Faculty: Science and Engineering
Interview date: 28 May 2021
Sub-Saharan Africa faces rapid population growth and environmental degradation that threaten future food security. The Malawian government subsidises the use of synthetic fertilisers in an attempt to enhance crop yields. Manufacturing synthetic fertilisers is a major cause of greenhouse gas emissions. The products are subsequently lost in high quantities through run-off into waterways, reducing their on-farm effectiveness, while polluting the wider environment. Drinking water then requires expensive purification to remove these toxins.
Dr Norfolk is currently leading a Global Challenge Research Fund (GCRF) project with collaborators from the Malawian Agricultural Research Institute, which is trialling a newly developed organic fertiliser as a sustainable alternative. This product is produced from freely available cattle waste sourced from local abattoirs, which is typically disposed of in rivers, causing serious health risks for villages downstream.
The research team have established a protocol that uses wormeries to degrade this nutrient-rich waste, producing a safe organic fertiliser that matches the nutrient levels of synthetic equivalents. The waste treatment facility also provides the opportunity to sustainably dispose of other organic waste within the local community, thereby further improving the local environment.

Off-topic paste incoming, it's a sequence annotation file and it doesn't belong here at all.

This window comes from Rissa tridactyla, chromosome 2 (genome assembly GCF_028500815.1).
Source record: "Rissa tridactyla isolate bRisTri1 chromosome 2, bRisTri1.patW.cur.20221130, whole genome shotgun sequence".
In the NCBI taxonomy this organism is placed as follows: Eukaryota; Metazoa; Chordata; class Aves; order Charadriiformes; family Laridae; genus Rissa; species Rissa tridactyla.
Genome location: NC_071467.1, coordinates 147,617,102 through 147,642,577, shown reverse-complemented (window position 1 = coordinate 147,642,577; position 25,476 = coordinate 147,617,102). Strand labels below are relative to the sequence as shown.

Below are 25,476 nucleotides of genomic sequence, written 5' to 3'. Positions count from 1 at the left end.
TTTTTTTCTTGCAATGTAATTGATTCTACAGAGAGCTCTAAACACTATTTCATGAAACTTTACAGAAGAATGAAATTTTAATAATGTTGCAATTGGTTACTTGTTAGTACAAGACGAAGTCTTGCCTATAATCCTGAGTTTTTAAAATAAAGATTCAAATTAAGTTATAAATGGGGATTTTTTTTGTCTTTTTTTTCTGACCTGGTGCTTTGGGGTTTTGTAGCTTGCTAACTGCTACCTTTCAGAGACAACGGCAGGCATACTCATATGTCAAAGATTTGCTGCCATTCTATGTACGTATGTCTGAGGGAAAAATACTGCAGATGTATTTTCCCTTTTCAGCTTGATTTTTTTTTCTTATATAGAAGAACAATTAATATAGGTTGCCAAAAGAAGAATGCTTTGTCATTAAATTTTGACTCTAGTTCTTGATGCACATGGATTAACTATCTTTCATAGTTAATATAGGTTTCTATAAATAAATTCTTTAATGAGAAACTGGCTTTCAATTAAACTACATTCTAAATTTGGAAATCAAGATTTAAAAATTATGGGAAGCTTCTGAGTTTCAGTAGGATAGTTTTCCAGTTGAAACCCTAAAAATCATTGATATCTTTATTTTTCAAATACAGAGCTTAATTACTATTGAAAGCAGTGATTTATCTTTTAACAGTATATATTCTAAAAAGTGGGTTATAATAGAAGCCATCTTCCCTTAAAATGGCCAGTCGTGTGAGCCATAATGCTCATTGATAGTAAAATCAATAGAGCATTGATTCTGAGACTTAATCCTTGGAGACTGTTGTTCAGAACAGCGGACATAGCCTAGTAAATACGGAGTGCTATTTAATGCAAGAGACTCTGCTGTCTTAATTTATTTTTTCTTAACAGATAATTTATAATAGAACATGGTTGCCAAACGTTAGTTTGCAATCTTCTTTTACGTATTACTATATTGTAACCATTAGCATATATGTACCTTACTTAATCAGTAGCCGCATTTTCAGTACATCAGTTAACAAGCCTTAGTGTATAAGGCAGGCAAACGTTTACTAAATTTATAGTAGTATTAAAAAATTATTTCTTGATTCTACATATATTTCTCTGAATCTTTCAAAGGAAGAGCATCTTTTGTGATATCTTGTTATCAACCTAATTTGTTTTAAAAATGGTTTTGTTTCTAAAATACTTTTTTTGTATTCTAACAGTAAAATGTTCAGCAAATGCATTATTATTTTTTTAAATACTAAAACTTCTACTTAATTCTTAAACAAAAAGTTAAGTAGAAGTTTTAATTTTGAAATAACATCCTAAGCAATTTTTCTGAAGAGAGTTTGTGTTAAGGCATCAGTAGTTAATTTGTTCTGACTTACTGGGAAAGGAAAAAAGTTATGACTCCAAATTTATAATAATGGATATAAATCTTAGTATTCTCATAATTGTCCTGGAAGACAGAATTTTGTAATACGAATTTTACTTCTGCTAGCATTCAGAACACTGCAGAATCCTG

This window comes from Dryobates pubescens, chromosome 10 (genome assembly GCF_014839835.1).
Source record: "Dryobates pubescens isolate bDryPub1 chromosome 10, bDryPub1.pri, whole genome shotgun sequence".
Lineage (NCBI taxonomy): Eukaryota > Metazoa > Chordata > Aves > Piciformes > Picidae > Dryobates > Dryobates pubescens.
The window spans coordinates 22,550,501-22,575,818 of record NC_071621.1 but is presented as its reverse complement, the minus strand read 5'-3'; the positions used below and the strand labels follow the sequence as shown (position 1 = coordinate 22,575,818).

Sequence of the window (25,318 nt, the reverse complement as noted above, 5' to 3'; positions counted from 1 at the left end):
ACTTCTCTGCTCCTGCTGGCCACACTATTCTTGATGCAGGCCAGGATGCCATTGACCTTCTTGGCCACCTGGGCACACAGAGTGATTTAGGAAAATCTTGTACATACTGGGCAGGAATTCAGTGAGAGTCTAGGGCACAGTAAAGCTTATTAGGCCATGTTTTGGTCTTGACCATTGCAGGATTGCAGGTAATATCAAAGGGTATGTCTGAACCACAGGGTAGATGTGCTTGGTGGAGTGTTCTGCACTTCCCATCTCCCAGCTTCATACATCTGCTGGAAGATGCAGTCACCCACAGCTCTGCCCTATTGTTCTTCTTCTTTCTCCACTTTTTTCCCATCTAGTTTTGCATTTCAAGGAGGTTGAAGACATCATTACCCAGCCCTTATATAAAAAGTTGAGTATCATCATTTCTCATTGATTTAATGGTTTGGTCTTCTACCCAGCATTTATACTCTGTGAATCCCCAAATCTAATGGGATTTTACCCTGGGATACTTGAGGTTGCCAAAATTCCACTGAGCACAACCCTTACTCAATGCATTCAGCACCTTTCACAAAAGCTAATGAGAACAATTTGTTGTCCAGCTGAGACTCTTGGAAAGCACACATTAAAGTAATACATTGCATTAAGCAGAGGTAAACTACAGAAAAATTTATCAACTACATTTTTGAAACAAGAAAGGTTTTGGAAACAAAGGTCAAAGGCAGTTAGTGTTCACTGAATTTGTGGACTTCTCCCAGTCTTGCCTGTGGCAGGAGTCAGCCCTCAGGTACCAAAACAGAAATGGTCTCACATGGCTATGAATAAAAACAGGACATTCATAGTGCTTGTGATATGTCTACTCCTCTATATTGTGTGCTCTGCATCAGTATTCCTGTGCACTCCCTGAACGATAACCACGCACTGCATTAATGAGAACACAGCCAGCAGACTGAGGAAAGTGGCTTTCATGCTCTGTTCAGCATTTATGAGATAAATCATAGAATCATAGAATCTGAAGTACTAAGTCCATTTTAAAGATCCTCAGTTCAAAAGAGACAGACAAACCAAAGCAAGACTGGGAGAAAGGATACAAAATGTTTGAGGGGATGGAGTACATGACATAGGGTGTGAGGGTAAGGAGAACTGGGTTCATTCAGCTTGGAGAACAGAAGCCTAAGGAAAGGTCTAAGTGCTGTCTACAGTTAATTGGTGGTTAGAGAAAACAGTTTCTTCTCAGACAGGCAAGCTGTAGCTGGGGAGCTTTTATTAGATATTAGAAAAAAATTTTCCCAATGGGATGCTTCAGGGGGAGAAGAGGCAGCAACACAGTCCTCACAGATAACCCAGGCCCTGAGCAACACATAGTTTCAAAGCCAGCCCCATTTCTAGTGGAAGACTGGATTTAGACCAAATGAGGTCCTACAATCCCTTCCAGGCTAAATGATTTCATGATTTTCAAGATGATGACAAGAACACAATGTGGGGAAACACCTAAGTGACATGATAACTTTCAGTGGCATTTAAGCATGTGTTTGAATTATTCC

Preliminary trials are underway to assess the efficacy of the organic fertiliser against synthetic products. While the chemical nature of the organic product is comparable to the synthetic equivalent, the trials will assess whether the organic alternative can improve soil health, soil quality, the yields of tomato and maize crops, and their quality.
To establish the wider viability of this product, it will be necessary to expand these initial trials to see how benefits vary across different growing conditions and geographics. The outcome will be a sustainable, robust and resilient production process that will greatly enhance the nutritional and environmental quality in the local area.
The project aim is to establish how the composition and quality of different soils are affected through repeated use of the fertilisers and to quantify the associated change in the nutritional content of the crops. With the support of a local agricultural charity, the project will also assess the effectiveness of the product in the field, working with local farmers to trial its efficacy across a range of environmental conditions and different crop types.
Outputs will include international peer-reviewed manuscripts, a strong Impact Case Study and an Advisory Report with clear action points for the Malawian government. Together, it is anticipated these key deliverables may demonstrate the benefit of recycling organic wastes into valuable commodities that can significantly improve human nutrition and the wider environment.
Please note it is highly desirable that applicants have previous experience of agricultural field research in low resource settings in sub-saharan Africa.Apply online by 25 April
This successful applicant for this project will receive a Vice Chancellor’s PhD Scholarship which covers Home tuition fees and provides a UKRI equivalent minimum annual stipend for three years. For 2021/2 this will be £15,609 per year. The award is subject to the successful candidate meeting the scholarship terms and Conditions. Please note that the University asserts the right to claim any intellectual property generated by research it funds.